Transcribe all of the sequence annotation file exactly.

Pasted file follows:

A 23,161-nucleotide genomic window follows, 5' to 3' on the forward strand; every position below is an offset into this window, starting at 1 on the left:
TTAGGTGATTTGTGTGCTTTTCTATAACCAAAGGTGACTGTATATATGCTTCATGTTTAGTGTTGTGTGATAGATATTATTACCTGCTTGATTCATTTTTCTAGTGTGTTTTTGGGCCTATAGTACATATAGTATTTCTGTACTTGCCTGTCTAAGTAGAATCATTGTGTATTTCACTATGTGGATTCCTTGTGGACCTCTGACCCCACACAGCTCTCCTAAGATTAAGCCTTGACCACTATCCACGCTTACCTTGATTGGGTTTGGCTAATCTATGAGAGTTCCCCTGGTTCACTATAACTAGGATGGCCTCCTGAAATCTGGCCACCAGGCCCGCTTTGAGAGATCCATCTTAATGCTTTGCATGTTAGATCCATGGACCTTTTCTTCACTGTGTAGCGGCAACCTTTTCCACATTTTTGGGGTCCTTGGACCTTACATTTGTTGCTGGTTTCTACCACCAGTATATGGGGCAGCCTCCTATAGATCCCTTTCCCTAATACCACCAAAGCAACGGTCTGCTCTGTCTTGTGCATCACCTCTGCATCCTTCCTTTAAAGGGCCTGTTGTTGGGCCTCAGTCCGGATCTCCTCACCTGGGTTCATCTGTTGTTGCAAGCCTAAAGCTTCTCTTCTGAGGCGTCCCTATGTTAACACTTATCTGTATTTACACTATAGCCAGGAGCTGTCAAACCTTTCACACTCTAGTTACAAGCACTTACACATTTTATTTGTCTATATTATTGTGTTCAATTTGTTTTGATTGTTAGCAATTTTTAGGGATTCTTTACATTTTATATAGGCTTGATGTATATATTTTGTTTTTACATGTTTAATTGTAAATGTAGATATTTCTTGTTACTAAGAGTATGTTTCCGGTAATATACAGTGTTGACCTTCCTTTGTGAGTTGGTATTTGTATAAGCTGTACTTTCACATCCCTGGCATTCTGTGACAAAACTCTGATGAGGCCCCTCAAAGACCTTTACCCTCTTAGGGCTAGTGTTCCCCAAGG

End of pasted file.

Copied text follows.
A 23,161-nucleotide genomic window follows, 5' to 3' on the forward strand; every position below is an offset into this window, starting at 1 on the left:
TTAGGTGATTTGTGTGCTTTTCTATAACCAAAGGTGACTGTATATATGCTTCATGTTTAGTGTTGTGTGATAGATATTATTACCTGCTTGATTCATTTTTCTAGTGTGTTTTTGGGCCTATAGTACATATAGTATTTCTGTACTTGCCTGTCTAAGTAGAATCATTGTGTATTTCACTATGTGGATTCCTTGTGGACCTCTGACCCCACACAGCTCTCCTAAGATTAAGCCTTGACCACTATCCACGCTTACCTTGATTGGGTTTGGCTAATCTATGAGAGTTCCCCTGGTTCACTATAACTAGGATGGCCTCCTGAAATCTGGCCACCAGGCCCGCTTTGAGAGATCCATCTTAATGCTTTGCATGTTAGATCCATGGACCTTTTCTTCACTGTGTAGCGGCAACCTTTTCCACATTTTTGGGGTCCTTGGACCTTACATTTGTTGCTGGTTTCTACCACCAGTATATGGGGCAGCCTCCTATAGATCCCTTTCCCTAATACCACCAAAGCAACGGTCTGCTCTGTCTTGTGCATCACCTCTGCATCCTTCCTTTAAAGGGCCTGTTGTTGGGCCTCAGTCCGGATCTCCTCACCTGGGTTCATCTGTTGTTGCAAGCCTAAAGCTTCTCTTCTGAGGCGTCCCTATGTTAACACTTATCTGTATTTACACTATAGCCAGGAGCTGTCAAACCTTTCACACTCTAGTTACAAGCACTTACACATTTTATTTGTCTATATTATTGTGTTCAATTTGTTTTGATTGTTAGCAATTTTTAGGGATTCTTTACATTTTATATAGGCTTGATGTATATATTTTGTTTTTACATGTTTAATTGTAAATGTAGATATTTCTTGTTACTAAGAGTATGTTTCCGGTAATATACAGTGTTGACCTTCCTTTGTGAGTTGGTATTTGTATAAGCTGTACTTTCACATCCCTGGCATTCTGTGACAAAACTCTGATGAGGCCCCTCAAAGACCTTTACCCTCTTAGGGCTAGTGTTCCCCAAGG